For relatively nearby things, like airplanes, we can use radar waves to measure how far away they are. Radar waves are like the radio waves that radios, wi-fi, and TVs operate with.
Distance By Parallax
The position of an object seems to change when you change your point of view. This is the basis for another distance measuring method. Imagine that your thumb is a “star” and hold your “star’ out at arm’s length. Look at your star against the background of the other more distant things. Without moving your arm or head, look at your star first through one eye and then the other eye. Does the star seem to shift position against the background stars? The shift in position is known as parallax.
The first people who tried to measure parallax of stars observed stars from different cities very far from each other. But they saw no shift at all. The stars were too far away for any parallax shift in position to be noticeable. They were able to measure the parallax shift for the Moon hundreds of years before radar was invented. In 150 BC, the Greek astronomer Hipparchus used parallax to measure a distance to the Moon that was only a percent different from the number we can measure today. Pretty good for someone 17 centuries before the invention of the telescope!
Measuring the parallax of the planets required much better angle-measuring techniques, and it wasn’t until 1672 that French astronomers just barely succeeded in measuring the parallax of Mars, and at last we knew how big the solar system is. The relative distances of planets from the Sun was known since the time of Johannes Kepler in 1610. So once the distance to Mars was measured, we also knew that the Sun is 150 million kilometers away from Earth!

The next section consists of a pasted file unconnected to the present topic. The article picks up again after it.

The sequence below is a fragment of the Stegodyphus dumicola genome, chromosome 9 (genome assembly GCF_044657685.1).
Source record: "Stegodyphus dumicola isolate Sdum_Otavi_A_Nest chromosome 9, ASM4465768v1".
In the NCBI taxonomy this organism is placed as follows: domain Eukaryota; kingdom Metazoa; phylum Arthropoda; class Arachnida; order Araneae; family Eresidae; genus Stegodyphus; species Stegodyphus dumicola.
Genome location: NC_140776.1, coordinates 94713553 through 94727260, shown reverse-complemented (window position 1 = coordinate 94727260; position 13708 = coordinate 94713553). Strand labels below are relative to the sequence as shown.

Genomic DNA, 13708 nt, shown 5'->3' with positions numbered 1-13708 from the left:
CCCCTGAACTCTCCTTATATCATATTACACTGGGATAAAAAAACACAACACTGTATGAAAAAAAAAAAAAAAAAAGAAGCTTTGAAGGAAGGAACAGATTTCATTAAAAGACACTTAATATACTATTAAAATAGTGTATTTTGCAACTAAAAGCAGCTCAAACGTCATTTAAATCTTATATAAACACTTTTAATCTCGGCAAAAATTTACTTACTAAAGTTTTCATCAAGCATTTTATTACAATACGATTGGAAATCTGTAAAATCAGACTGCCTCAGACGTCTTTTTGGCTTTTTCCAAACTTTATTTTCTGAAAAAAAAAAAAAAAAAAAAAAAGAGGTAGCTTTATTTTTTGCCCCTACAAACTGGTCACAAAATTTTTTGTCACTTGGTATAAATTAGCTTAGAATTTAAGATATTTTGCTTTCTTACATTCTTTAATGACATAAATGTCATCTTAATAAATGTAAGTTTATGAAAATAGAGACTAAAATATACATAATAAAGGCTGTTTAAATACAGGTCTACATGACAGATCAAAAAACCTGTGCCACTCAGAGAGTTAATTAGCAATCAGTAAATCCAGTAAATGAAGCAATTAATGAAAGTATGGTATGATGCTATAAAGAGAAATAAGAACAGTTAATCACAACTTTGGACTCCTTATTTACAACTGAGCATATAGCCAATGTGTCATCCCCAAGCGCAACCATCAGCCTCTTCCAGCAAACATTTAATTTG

But any baseline on Earth was not long enough for making a parallax measurement to determine distances to stars.
Distances to Stars By Parallax
After many failures in attempting to measure distance to stars by the parallax technique, a breakthrough came when astronomers realized that the fact that Earth itself changes position in space as it travels around the Sun could be employed as a very large baseline.
As the Earth travels around the Sun each year, we change our point of view by the diameter of Earth's orbit—over 300 million kilometers! Now that’s the kind of baseline we need to see the parallax of a star. When astronomers take pictures of the same region of sky six months apart, some stars—the closest ones to us—appear to change position with respect to the more distant stars.
Astronomers tried to use parallax on the stars in the 15th, 16th, 17th, and 18th century: and they all failed. Even with the enormous baseline of the diameter of the Earth’s orbit, the parallax to the brightest (and presumably nearest) stars always came out to be 0 degrees. They were back to having to assume all the stars were infinitely far away.
Finally in 1838 Friedrich Bessel, after a year and a half of observations of one star, 61 Cygni, succeeded in measuring the parallax to a star. The parallax was less than 1/10,000 of one degree! No wonder it was so hard to measure. Bessel calculated that 61 Cygni, one of the nearest stars to us, was an incredible 25 TRILLION kilometers away. That’s 25 thousand billion kilometers!
Units of Huge Distance